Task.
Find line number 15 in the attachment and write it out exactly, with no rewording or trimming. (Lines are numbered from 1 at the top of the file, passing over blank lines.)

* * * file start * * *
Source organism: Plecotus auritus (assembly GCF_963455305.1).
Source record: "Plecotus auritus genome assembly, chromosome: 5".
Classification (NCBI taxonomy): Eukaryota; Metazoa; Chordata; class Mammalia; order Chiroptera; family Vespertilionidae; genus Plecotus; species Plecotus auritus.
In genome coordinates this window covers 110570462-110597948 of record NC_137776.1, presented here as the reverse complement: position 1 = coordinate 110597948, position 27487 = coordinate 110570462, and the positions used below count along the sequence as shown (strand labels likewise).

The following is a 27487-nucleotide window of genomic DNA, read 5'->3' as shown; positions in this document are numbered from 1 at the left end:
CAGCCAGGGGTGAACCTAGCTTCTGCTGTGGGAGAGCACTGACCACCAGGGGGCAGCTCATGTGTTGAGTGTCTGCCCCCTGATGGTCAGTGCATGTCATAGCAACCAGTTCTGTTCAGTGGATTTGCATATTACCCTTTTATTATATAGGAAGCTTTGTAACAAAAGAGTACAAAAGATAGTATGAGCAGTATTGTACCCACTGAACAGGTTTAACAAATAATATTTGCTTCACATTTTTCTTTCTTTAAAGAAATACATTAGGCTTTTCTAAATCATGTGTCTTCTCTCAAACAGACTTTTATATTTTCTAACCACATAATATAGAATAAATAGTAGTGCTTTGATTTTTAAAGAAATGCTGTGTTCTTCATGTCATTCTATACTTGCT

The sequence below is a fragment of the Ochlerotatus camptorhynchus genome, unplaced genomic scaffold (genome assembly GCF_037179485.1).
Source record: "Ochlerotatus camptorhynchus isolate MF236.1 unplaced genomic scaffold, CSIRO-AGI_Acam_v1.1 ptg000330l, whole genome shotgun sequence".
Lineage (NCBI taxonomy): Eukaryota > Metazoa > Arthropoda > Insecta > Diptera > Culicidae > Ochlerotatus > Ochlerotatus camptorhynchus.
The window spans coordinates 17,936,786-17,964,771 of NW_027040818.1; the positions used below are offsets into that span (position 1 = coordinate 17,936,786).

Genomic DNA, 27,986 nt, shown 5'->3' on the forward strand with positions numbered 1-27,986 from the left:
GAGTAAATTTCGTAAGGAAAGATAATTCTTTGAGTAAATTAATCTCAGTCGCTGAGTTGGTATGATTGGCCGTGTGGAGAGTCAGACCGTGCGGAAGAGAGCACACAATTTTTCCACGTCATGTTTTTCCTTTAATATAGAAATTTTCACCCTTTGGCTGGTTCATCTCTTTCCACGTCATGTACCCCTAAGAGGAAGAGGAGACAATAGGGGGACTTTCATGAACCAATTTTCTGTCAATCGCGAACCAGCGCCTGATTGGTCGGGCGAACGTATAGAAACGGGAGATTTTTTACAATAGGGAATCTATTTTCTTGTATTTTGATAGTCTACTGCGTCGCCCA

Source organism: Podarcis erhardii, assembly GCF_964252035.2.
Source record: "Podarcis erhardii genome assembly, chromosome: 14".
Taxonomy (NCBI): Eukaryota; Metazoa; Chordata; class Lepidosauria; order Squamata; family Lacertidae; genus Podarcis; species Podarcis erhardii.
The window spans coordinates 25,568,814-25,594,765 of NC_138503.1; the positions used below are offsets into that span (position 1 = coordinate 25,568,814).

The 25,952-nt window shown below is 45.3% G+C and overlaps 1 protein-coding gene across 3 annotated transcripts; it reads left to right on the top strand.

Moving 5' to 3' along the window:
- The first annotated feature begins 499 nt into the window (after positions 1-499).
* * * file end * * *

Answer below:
Taxonomy (NCBI): Eukaryota; Metazoa; Chordata; class Lepidosauria; order Squamata; family Lacertidae; genus Podarcis; species Podarcis erhardii.